It seems to me that Brooks’ comments stem from a fundamental misunderstanding of what the Internet really is. It’s not that it is a new medium up against books, TV, radio, etc, it is that the Internet is a medium that will ultimately encompass all of those other mediums. It won’t necessarily replace them 100%, but all of the content offered on them can be offered on this new medium and with greater flexibility to the information consumer.

    And even if I am not correct on that, it doesn’t matter. Brooks is speaking far too early – we just don’t really have any idea how far and where the Internet is going to go yet. It’s in its adolescence at most, and has many years ahead to evolve and adapt to a rapidly changing society.

  7. #7 Adam Bly
    July 9, 2010

    Probably worth making a distinction between the Internet and Web, as John Brockman did on Edge earlier this year. http://edge.org/q2010/q10_index.html

    … I once heard Walt Mossberg say that we will know that the Internet has reached its potential when we stop talking about it, like electricity.

  8. #8 Samantha
    July 9, 2010

    It’s kind of like saying, there are books, then there is the library, and books are better at being books than the library is.

    That is, books and the conversations and the whatnot all happen in the library – you just need to look for it.

  9. #9 "Shecky Riemann"
    July 10, 2010

    basically, I agree… the internet is still in its prolonged infancy and ‘wild wild west’ stage, with a lot of evolution/maturing to come. For now it’s just a caricature of what it will become.

  10. #10 'Tis Himself
    July 10, 2010

    Brooks wrote:

    It could be that the real debate will not be books versus the Internet but how to build an Internet counterculture that will better attract people to serious learning.

    Let’s suppose I want to know when a particular event took place. I have a set of encyclopedia and I have the internet. I could either look at the appropriate encyclopedia article or use a search engine to find the datum on the internet. The choice would probably be determined by whether or not my computer is turned on.

    Now let’s suppose I want a discussion of whether financial markets should be regulated more strictly or not. That sort of thing is easy to find on the internet because various points of view, from those of the laissez faire free marketeers to those of unreconstructed Trotskyites, are readily available. So for many topics the internet is easier to use than the literature.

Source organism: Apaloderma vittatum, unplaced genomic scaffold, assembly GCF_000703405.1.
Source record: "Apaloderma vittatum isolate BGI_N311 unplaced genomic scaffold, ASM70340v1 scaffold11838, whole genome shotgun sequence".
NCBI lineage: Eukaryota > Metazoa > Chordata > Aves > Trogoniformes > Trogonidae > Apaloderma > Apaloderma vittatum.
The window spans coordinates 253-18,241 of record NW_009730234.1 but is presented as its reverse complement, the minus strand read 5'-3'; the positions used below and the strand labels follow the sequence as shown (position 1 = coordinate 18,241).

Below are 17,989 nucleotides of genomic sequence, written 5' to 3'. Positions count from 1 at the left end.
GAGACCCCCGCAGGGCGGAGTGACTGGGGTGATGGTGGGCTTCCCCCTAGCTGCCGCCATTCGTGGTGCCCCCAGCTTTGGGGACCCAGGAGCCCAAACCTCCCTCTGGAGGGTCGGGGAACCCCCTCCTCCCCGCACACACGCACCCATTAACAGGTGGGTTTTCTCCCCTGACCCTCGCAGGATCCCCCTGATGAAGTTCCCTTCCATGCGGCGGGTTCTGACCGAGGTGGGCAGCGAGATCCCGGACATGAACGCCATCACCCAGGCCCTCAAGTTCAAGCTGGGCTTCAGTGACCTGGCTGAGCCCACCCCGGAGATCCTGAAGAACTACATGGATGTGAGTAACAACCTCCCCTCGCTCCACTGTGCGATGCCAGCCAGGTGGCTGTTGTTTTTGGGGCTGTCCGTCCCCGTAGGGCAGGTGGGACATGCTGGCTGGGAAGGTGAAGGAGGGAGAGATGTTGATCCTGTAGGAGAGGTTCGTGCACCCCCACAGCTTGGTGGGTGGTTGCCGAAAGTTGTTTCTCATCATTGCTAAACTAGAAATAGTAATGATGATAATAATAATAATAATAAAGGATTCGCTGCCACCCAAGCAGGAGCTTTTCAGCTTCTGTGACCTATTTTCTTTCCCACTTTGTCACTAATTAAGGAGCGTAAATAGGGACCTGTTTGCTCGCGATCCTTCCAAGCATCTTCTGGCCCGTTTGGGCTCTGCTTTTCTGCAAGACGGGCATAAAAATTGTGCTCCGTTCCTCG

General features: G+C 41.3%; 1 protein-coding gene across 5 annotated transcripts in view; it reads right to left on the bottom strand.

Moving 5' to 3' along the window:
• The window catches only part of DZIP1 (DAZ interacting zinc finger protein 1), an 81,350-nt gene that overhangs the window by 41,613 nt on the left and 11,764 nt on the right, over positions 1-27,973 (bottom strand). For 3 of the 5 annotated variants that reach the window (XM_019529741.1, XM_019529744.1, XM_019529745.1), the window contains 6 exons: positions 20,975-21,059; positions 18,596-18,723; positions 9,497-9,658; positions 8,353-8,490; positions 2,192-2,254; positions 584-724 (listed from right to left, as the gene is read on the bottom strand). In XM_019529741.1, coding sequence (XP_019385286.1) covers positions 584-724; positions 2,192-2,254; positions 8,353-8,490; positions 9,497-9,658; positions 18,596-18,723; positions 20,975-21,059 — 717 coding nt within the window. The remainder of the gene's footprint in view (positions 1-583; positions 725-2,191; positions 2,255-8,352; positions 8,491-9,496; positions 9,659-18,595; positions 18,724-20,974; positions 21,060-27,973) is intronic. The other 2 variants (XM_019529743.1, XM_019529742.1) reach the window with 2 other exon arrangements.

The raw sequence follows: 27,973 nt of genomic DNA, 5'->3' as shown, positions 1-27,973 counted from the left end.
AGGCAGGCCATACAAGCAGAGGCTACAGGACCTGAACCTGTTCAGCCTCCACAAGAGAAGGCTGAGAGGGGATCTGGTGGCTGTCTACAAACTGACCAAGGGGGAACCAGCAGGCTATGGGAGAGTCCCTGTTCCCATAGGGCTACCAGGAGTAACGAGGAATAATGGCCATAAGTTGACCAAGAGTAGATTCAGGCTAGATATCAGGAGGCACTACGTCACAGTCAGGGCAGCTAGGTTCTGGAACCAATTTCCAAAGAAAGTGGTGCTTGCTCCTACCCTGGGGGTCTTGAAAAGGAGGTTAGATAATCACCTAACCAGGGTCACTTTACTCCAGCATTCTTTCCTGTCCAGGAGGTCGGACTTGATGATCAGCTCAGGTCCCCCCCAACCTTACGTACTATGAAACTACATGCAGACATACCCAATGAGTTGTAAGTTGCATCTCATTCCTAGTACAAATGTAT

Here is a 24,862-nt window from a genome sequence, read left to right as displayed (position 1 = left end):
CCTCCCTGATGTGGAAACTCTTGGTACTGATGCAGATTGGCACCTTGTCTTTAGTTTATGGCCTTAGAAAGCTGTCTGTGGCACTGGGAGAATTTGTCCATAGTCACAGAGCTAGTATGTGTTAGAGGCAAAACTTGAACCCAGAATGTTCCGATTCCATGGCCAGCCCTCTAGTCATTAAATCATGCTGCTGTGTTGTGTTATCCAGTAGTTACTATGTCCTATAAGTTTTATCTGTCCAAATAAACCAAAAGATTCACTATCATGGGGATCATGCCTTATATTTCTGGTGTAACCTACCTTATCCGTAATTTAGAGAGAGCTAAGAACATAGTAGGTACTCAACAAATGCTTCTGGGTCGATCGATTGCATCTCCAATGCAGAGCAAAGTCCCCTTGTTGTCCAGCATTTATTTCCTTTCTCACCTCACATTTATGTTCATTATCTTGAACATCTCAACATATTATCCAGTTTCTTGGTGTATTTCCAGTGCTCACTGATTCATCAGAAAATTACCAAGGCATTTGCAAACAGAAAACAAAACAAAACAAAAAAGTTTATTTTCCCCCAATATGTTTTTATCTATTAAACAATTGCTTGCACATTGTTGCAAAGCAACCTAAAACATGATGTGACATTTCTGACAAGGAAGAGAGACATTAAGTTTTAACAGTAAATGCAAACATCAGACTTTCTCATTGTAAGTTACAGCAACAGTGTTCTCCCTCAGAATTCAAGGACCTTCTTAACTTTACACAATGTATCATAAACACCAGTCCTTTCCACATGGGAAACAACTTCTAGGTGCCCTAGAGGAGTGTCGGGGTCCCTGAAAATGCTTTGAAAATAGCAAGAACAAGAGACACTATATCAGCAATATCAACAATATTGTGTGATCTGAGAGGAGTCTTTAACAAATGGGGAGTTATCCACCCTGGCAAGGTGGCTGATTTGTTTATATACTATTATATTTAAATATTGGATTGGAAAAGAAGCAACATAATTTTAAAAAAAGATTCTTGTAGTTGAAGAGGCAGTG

But let’s not forget what the internet is really for.

  11. #11 don
    July 10, 2010

    Brooks is the master of affable, apparently reasonable right wing palaver. He makes the rest, at WAPO and The New Republic, for example, look positively prosimian.

  12. #12 Cuttlefish
    July 10, 2010

    What was so inappropriate about the comment I posted yesterday, that it has not been approved?

  13. #13 CherryBomb
    July 11, 2010

    Isn’t this a moot point, since Prince has declared that “The Internet’s completely over”?

  14. #14 Pen
    July 11, 2010

    I think the problem with the Internet is that content of value is hard work and time consuming to produce and people want (need) to get paid for it. And as we’ve seen quite often, getting paid for Internet content in a satisfactory way isn’t incredibly easy.

  15. #15 DuWayne
    July 13, 2010

    I think Brooks is being a simple minded fool. He is making a lot of moronic assumptions.

    First, he assumes that books would be more widespread sans internet. While traditional methods for reading books are definitely taking a hit, people haven’t abandoned them. A lot of the folks who aren’t engaging with books, who are instead focused on the internet were never into books – or wouldn’t have been.

    Second, he assumes that books are somehow special repositories of greatness. Sorry, but even as the majority of the internet is useless garbage, the majority of books read pre-internet were also useless garbage. Brooks is engaging in nostalgia for “the good old days” that never bloody well existed.

    Third, we are still very new to this whole internet thingy. There is absolutely no question that the internet and web are going to become an increasingly important presence in human lives. Digital living is where we are headed and no amount of whining and hand waving is going to change that. New as it is, there are rather a lot of problems – but many of those problems will work themselves out.

    The problem is that the only way the problems are going to be worked out, is by embracing it and working to utilize it properly. Luddite hand wringing and fear is only going to prolong the problems – it will not, cannot solve anything.